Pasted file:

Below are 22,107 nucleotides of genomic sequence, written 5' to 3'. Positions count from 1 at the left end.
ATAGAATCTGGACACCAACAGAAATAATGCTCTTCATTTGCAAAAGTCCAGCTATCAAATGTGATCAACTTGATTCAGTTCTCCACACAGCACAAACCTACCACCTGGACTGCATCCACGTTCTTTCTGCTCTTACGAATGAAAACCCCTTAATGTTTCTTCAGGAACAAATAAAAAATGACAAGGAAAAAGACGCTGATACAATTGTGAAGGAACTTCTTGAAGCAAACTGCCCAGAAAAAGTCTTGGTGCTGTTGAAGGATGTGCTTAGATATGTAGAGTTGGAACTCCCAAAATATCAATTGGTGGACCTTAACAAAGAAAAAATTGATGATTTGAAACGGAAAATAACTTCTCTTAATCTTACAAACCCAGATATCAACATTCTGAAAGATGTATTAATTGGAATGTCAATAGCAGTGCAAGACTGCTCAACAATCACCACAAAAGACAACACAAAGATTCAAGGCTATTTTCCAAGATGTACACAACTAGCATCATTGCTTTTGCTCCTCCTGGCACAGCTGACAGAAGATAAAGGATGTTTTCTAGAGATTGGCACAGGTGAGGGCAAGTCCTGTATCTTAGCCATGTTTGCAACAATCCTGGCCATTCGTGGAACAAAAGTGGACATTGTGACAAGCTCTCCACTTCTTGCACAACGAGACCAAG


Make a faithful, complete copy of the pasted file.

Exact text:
Below are 22,107 nucleotides of genomic sequence, written 5' to 3'. Positions count from 1 at the left end.
ATAGAATCTGGACACCAACAGAAATAATGCTCTTCATTTGCAAAAGTCCAGCTATCAAATGTGATCAACTTGATTCAGTTCTCCACACAGCACAAACCTACCACCTGGACTGCATCCACGTTCTTTCTGCTCTTACGAATGAAAACCCCTTAATGTTTCTTCAGGAACAAATAAAAAATGACAAGGAAAAAGACGCTGATACAATTGTGAAGGAACTTCTTGAAGCAAACTGCCCAGAAAAAGTCTTGGTGCTGTTGAAGGATGTGCTTAGATATGTAGAGTTGGAACTCCCAAAATATCAATTGGTGGACCTTAACAAAGAAAAAATTGATGATTTGAAACGGAAAATAACTTCTCTTAATCTTACAAACCCAGATATCAACATTCTGAAAGATGTATTAATTGGAATGTCAATAGCAGTGCAAGACTGCTCAACAATCACCACAAAAGACAACACAAAGATTCAAGGCTATTTTCCAAGATGTACACAACTAGCATCATTGCTTTTGCTCCTCCTGGCACAGCTGACAGAAGATAAAGGATGTTTTCTAGAGATTGGCACAGGTGAGGGCAAGTCCTGTATCTTAGCCATGTTTGCAACAATCCTGGCCATTCGTGGAACAAAAGTGGACATTGTGACAAGCTCTCCACTTCTTGCACAACGAGACCAAG